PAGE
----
KYIV, Ukraine -- Long-range Russian bombardment killed at least 10 civilians and wounded 20 others in several parts of Ukraine on Friday, officials in Kyiv said, as a Kremlin official boasted that its forces were prepared to repel an expected Ukrainian counteroffensive this spring.
Five people died in Kostiantynivka, in eastern Ukraine's Donetsk province, when a Russian missile hit an aid station. Ukrainian authorities last year established hundreds of "points of invincibility," where residents hard-pressed by the war could warm up, recharge their cellphones and get food.
Prosecutors said the Russians attacked with S-300 anti-aircraft missiles. The civilians who died were refugees, according to Donetsk Gov. Pavlo Kyrylenko.
As the mostly artillery war of the winter months stretches into its second spring, Russian forces also used air-launched missiles, exploding drones and gliding bombs to attack several regions, Ukrainian air force spokesman Yurii Ihnat said.
Digging in for a long fight, the Kremlin is seeking to sign up as many as 400,000 contract soldiers this year to replenish its ranks, according to people familiar with the planning who spoke on condition of anonymity to discuss matters that aren't public.
The ambitious recruiting campaign would allow the Kremlin to avoid another forced mobilization of reservists as it ramps up the campaign to reelect President Vladimir Putin later this year, the people said. Last fall's call-up shook public confidence and triggered an exodus of as many as 1 million Russians from the country.
Even with the battlefield and political challenges, Putin has signaled he's confident Russia will be able to outlast Ukraine's supporters in the U.S. and Europe, betting that if his forces are able to prevent another breakthrough by Ukrainian troops in the coming months, backing for Kyiv will weaken.
While many in the government and Kremlin elite question whether Russia can ever prevail, hardline security-service officials are committed to pursuing a fight they see as existential and have Putin's ear, the people said.
Defying efforts by Washington and its allies to isolate him, Putin won strong public backing this month from Chinese President Xi Jinping, who pledged to tighten ties on a visit to Moscow. Privately, Kremlin officials were upbeat about the visit despite the lack of deals announced, saying Xi's high-profile endorsement was an important sign of support.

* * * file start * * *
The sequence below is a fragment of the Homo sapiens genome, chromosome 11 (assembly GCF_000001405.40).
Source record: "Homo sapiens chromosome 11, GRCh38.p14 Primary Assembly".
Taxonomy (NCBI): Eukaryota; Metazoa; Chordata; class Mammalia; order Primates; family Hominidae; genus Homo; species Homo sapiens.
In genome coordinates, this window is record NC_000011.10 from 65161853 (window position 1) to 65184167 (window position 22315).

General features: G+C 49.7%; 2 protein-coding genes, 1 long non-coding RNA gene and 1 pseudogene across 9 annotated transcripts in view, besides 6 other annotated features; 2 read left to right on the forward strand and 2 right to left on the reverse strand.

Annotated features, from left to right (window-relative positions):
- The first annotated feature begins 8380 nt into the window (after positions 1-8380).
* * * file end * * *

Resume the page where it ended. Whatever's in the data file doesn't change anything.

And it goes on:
China hasn't publicly committed to supply lethal aid, even as Russia's forces have struggled to advance in the face of fierce Ukrainian resistance. Nearly all of the 300,000 troops mobilized in the fall are now on the battlefield, according to Ukrainian and western officials, but Russia hasn't managed to take any major towns in recent months.
Two civilians were killed and nine were wounded in the town of Bilopillia in Sumy province by an overnight rocket and artillery barrage and airstrikes, officials in the northeastern region said.
In southern Ukraine, Russian shelling killed one person in the city of Kherson and killed another person and wounded four others in the town of Bilozerka. President Volodymyr Zelenskyy visited that region Thursday.
Ukrainian forces are poised to use the arrival of warmer weather and new weapons from the West, including tanks, for a counteroffensive aimed at dislodging Russian troops from occupied areas.
But Dmitry Medvedev, Russia's former president and now deputy head of the country's Security Council chaired by Putin, said its forces were ready to repel a counterattack.